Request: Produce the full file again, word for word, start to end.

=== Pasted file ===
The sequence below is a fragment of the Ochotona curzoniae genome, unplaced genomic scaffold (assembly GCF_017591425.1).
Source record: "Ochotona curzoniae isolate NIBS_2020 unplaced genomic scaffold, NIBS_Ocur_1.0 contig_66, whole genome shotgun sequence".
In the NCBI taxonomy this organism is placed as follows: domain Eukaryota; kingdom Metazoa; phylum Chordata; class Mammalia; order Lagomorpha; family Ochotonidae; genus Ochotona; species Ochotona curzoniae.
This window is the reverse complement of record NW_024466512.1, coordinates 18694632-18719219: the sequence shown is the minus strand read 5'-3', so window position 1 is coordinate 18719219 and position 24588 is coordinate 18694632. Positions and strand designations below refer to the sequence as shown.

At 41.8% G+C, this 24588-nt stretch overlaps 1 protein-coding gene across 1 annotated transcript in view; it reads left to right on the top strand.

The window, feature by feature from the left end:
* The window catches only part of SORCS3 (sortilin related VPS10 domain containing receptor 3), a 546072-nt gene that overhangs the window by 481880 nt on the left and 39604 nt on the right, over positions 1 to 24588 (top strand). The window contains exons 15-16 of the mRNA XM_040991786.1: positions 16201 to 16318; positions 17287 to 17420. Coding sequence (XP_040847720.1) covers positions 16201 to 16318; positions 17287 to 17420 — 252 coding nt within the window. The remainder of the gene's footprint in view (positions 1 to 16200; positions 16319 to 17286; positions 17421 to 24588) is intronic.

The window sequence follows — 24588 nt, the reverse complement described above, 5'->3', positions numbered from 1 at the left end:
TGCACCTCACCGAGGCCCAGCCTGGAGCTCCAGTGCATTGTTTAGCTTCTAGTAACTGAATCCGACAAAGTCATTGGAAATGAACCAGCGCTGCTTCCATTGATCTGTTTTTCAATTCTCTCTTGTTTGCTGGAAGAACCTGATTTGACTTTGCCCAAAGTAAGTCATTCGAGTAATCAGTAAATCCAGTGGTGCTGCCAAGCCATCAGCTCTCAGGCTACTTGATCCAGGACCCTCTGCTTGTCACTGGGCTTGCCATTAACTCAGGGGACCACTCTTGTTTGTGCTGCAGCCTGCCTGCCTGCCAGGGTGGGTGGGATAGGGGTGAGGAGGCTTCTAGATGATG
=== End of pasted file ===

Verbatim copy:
The sequence below is a fragment of the Ochotona curzoniae genome, unplaced genomic scaffold (assembly GCF_017591425.1).
Source record: "Ochotona curzoniae isolate NIBS_2020 unplaced genomic scaffold, NIBS_Ocur_1.0 contig_66, whole genome shotgun sequence".
In the NCBI taxonomy this organism is placed as follows: domain Eukaryota; kingdom Metazoa; phylum Chordata; class Mammalia; order Lagomorpha; family Ochotonidae; genus Ochotona; species Ochotona curzoniae.
This window is the reverse complement of record NW_024466512.1, coordinates 18694632-18719219: the sequence shown is the minus strand read 5'-3', so window position 1 is coordinate 18719219 and position 24588 is coordinate 18694632. Positions and strand designations below refer to the sequence as shown.

At 41.8% G+C, this 24588-nt stretch overlaps 1 protein-coding gene across 1 annotated transcript in view; it reads left to right on the top strand.

The window, feature by feature from the left end:
* The window catches only part of SORCS3 (sortilin related VPS10 domain containing receptor 3), a 546072-nt gene that overhangs the window by 481880 nt on the left and 39604 nt on the right, over positions 1 to 24588 (top strand). The window contains exons 15-16 of the mRNA XM_040991786.1: positions 16201 to 16318; positions 17287 to 17420. Coding sequence (XP_040847720.1) covers positions 16201 to 16318; positions 17287 to 17420 — 252 coding nt within the window. The remainder of the gene's footprint in view (positions 1 to 16200; positions 16319 to 17286; positions 17421 to 24588) is intronic.

The window sequence follows — 24588 nt, the reverse complement described above, 5'->3', positions numbered from 1 at the left end:
TGCACCTCACCGAGGCCCAGCCTGGAGCTCCAGTGCATTGTTTAGCTTCTAGTAACTGAATCCGACAAAGTCATTGGAAATGAACCAGCGCTGCTTCCATTGATCTGTTTTTCAATTCTCTCTTGTTTGCTGGAAGAACCTGATTTGACTTTGCCCAAAGTAAGTCATTCGAGTAATCAGTAAATCCAGTGGTGCTGCCAAGCCATCAGCTCTCAGGCTACTTGATCCAGGACCCTCTGCTTGTCACTGGGCTTGCCATTAACTCAGGGGACCACTCTTGTTTGTGCTGCAGCCTGCCTGCCTGCCAGGGTGGGTGGGATAGGGGTGAGGAGGCTTCTAGATGATG